Howard Kleinhendler, I wanted to vote for you. Not that I knew who you were before you left that automated call I found on my answering machine last night, but I have voted against Chris Smith in every election since I moved to NJ's fourth congressional district. As the Democratic candidate this time around, you would have gotten my vote simply for standing against him.
When I got home and listened to the first 15 seconds of the pre-recorded message you'd left on my answering machine, I swore and punched the delete key; I wish now I'd saved it so that I could quote it to shame you. Have you become confused about what race you're running in, and maybe think you're now running for a seat on the New York City Planning Commission? Are you perhaps an expert in Islamic theology when it comes to the location of religious centers?
If not, why is it any business of yours where Muslims in New York choose to worship? Have you forgotten that this is America, where we are supposed to have higher standards for religious freedom and tolerance than anywhere else on the planet? Did you really want my first introduction to you to be a robocall assuring me that you're at least as full of anti-Muslim bigotry as your opponent?
Don't tell me about September 11th. I remember it well. I remember what a gloriously bright blue the sky was that morning. I remember the news stories on the radio that morning ("Mad Cow disease discovered in Japan"). I remember the minutes between the planes when we could think it was some terrible accident, and the shock of the revelation, after the second plane hit, that this was a deliberate attack. I remember frantically trying to find news websites that were still up to tell us what was going on. I remember over the next several days deliberately avoiding the TV and its endless replay of people jumping from the collapsing towers. And I remember how over the course of the following months and years our country went collectively insane.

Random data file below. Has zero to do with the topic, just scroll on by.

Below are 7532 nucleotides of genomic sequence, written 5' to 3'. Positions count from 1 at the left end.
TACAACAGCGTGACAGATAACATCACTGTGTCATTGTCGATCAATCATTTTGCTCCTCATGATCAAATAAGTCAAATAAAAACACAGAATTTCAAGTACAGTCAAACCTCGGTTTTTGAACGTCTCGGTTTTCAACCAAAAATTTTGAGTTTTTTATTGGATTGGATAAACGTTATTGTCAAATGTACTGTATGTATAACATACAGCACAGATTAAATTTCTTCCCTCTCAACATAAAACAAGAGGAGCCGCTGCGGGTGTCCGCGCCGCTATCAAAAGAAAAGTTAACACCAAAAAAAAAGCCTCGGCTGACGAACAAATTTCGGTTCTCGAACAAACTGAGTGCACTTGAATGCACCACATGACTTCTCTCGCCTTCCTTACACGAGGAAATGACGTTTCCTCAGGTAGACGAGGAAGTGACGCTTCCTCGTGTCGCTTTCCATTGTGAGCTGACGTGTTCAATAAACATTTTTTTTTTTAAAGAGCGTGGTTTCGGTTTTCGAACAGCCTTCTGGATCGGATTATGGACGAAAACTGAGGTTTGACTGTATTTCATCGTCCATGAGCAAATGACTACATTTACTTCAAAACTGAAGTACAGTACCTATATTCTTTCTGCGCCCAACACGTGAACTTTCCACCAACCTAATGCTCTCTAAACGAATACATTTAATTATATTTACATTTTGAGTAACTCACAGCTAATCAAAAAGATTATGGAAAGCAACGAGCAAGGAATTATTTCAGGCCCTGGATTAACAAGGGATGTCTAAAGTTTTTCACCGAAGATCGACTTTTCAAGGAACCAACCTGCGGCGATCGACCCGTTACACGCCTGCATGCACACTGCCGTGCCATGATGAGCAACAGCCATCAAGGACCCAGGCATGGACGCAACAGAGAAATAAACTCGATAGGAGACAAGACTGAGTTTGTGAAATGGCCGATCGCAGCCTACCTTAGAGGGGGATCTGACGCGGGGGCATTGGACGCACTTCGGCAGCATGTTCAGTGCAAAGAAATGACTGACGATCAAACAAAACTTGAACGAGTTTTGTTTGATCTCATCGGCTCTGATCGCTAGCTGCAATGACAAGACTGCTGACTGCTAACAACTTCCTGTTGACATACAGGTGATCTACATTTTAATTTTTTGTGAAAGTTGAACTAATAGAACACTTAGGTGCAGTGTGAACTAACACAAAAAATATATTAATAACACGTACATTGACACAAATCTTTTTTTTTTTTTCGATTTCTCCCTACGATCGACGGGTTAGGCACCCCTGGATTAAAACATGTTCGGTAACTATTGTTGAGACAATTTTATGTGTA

I'm sure that the rest of your message, had I listened to it, would have calmly used language about the difference between having the right to do something and whether that's a good idea; that's the usual middle ground politicians attempt to carve out here. But there is no middle ground to be had there - you have declared that the anti-Muslim sentiment of people who were not actually there in Manhattan on that Tuesday trumps America's historic commitment to freedom of religion. You have joined with those who would class Muslims as non-American by definition. As a consequence, I cannot press the button next to your name this November.
I still can't bring myself to vote for Rep. Smith - his long commitment to a reactionary position on reproductive rights guarantees that - but when you see the full breakdown including write-in votes know that the "George Washington" write-in is from me. I know he's ineligible being dead and, more than that, a Virginian, but I'd point you to his letter to the Jewish community in Newport, RI as an example to follow. "To bigotry no sanction, to persecution no assistance" - that's how politicians speak when they want my vote.